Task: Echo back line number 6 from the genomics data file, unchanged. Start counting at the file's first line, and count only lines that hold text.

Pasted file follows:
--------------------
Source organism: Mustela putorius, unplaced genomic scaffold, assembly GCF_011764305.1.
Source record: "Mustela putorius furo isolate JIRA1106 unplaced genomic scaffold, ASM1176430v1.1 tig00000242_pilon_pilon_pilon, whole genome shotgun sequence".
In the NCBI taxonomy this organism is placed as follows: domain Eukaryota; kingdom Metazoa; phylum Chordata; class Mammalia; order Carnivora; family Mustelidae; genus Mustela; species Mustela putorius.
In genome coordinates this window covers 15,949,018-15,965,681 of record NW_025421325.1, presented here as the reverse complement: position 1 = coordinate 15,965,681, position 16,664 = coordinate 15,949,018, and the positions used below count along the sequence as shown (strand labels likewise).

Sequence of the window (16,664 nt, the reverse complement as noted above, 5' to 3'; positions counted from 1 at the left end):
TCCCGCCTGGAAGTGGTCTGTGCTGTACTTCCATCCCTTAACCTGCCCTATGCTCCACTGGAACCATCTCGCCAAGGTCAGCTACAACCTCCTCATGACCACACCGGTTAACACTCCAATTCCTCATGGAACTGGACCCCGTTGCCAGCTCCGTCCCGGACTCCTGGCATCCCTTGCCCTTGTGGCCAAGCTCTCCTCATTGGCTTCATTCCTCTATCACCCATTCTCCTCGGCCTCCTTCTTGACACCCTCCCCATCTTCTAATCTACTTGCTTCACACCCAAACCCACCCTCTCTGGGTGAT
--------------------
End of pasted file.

TCCCGCCTGGAAGTGGTCTGTGCTGTACTTCCATCCCTTAACCTGCCCTATGCTCCACTGGAACCATCTCGCCAAGGTCAGCTACAACCTCCTCATGACCACACCGGTTAACACTCCAATTCCTCATGGAACTGGACCCCGTTGCCAGCTCCGTCCCGGACTCCTGGCATCCCTTGCCCTTGTGGCCAAGCTCTCCTCATTGGCTTCATTCCTCTATCACCCATTCTCCTCGGCCTCCTTCTTGACACCCTCCCCATCTTCTAATCTACTTGCTTCACACCCAAACCCACCCTCTCTGGGTGAT